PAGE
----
Keeping Drivers on the Road: New Regulations for 2021
It has been almost a year since COVID-19 took its full effects on the US economy, and the Federal Motor Carrier Safety Administration (FMCSA) passed one of its first official responses to the supply chain challenges posed by the virus. On March 28th, 2020, the FMCSA passed a waiver that allowed commercial learner's permit holders to finish tests and operate amidst the shutdowns of the pandemic to help with heightened consumer demand. Since, the FMCSA has continuously adapted regulations to accommodate the challenges presented by the past year. Though the dispensing of vaccinations signal hope for the impending end of these times, respect for truckers and the invaluable work they perform will remain. Continuing this trend of making work more accessible to trucks, the FMCSA released several new regulations for the start of 2021.
The FMCSA was looking out for the future of drivers in 2021 by passing a waiver on December 15th, 2020, which continued its initial waiver allowing CDL and CPL drivers to extend their licensure duration before renewal is required. Due to the reduced staff in state licensing offices across the country, the trucking industry faced a potential backlog of drivers awaiting renewal before being able to work in the new year. The backlogs also prevent drivers from getting their necessary medical exams for licensure and employment. With the driver shortage already impacting the efficiency of essential companies and their supply chains, any more delays to keep the transportation workforce strong are critical to avoid.
The changes set forth in the official waiver included waiving the maximum periods of validity of CDLs and CPLs due for renewal March 1st, requirement of a medical examination if the CDL, CPL, or non-CDL holders have a valid medical examination that expired in September 2020 or later. The conditions of the waiver took effect January 1st, 2021 and had validity until February 28th. However, as the end date approached, the FMCSA felt that the leniencies allowed by the waiver would be useful to continue, as backlogs were not seeing enough reduction. With so many CDL and CLP holders still facing ongoing challenges renewing their licensures or updating medical exams, the risk for a worsened driver shortage persisted. The FMCSA's new extension on the waiving of renewals will last until May 28th. The full details and specifications of the waiver can be found here.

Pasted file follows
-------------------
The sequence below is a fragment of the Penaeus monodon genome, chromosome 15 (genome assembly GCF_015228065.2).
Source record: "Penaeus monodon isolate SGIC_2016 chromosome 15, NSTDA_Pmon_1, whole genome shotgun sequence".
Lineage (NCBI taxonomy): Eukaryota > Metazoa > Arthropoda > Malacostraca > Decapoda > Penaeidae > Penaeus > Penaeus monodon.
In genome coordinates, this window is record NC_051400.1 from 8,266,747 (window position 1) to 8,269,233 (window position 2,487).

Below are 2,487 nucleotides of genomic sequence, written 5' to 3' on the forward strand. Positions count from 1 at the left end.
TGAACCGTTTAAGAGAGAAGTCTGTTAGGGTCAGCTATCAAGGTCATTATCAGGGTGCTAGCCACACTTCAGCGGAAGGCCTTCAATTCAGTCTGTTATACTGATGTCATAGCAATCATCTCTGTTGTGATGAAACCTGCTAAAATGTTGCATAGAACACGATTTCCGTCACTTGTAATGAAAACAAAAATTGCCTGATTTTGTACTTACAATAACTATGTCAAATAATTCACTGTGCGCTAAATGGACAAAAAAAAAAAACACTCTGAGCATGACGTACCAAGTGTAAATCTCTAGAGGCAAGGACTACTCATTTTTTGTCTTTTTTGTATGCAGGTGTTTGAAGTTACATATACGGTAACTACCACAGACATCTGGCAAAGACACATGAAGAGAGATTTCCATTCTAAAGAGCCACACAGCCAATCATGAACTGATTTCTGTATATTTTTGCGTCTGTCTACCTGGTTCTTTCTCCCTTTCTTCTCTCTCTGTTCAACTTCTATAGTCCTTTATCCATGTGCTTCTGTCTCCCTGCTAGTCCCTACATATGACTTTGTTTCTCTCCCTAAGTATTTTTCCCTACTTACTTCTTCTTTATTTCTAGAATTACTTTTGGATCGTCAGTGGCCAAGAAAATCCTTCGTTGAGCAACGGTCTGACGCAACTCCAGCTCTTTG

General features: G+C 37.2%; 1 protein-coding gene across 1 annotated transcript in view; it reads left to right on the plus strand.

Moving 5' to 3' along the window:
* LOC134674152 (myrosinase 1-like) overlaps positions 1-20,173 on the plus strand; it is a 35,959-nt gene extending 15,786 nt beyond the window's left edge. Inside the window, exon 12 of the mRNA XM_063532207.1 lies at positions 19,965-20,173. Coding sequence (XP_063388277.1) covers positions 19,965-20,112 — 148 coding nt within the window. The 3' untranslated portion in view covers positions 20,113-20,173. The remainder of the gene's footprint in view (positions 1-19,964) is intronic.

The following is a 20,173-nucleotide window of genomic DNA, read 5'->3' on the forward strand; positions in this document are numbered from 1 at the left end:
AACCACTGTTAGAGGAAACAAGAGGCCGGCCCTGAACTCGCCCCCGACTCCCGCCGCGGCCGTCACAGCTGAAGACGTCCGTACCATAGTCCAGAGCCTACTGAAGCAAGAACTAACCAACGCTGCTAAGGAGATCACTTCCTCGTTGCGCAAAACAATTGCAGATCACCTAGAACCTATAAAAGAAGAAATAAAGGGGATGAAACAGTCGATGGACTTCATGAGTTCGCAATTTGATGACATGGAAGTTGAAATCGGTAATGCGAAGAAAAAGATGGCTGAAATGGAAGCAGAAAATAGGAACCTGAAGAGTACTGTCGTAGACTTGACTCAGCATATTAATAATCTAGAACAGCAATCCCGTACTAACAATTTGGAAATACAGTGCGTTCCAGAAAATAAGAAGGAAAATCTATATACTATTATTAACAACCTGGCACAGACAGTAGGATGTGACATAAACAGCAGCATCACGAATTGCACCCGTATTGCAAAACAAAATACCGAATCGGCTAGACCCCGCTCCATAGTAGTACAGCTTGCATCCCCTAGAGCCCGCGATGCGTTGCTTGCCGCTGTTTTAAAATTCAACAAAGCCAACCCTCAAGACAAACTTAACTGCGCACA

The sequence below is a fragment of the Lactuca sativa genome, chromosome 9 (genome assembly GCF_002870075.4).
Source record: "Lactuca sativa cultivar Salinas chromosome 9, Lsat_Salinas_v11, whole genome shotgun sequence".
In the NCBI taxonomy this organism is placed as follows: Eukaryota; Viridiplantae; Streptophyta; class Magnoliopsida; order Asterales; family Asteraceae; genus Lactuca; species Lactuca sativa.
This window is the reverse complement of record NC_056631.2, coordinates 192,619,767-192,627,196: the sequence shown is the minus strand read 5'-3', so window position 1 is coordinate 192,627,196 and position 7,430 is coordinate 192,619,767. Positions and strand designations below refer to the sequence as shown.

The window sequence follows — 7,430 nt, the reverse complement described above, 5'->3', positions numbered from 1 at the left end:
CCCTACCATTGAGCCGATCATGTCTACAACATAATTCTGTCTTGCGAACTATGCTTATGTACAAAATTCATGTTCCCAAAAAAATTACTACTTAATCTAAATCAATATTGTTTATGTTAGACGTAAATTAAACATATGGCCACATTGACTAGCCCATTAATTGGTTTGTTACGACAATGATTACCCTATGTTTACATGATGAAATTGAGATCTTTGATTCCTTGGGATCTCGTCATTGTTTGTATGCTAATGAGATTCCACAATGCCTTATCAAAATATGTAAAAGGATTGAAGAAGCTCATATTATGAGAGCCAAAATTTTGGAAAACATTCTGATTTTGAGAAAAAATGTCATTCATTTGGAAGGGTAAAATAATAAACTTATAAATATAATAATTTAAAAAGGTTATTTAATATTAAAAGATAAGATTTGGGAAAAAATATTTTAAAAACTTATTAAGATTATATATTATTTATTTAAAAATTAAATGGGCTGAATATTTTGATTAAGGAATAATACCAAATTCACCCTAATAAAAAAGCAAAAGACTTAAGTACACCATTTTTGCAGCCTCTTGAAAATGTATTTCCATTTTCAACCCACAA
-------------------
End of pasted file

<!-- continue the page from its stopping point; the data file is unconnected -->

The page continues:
In addition to waiving renewals on CDL and CLP licensures in order to keep truckers on the road, the FMSCA also recently published a final rule regarding the testing of student drivers. The backlog of paperwork at licensing agencies, driver schools, and other bodies has also made it difficult for drivers to complete their training and get on the road. This final rule permits third-party testers to administer the CDL skills test to drivers who also have completed training. Previously, federal law restricted CDL skills tests to only state-authorized agencies; with the new ruling, states will be able to decide which third parties will be able to begin testing. Drivers will be able to avoid the backlog at state agencies and begin employment sooner, which is not only beneficial to drivers themselves but also to transportation companies combating driver shortages. This rule change became effective 60 days after its publication in the Federal Register in December 2020. For details on the rule, see the FMCSA's announcement here.
COVID-19 has been a concern for well over a year for professionals in the supply chain industry. While vaccinations and changing case numbers are signaling hope for the end of a chaotic era, many effects of the pandemic remain potent. The increase in consumer demand, need for medical supplies, and safety restrictions have all changed the driver profession dramatically. Truckers have been recognized heroes during these challenging times, and their work remains invaluable to keeping the country running. To keep drivers on the road, government bodies like the FMCSA have provided new regulations to make it easier for drivers to work or gain employment.
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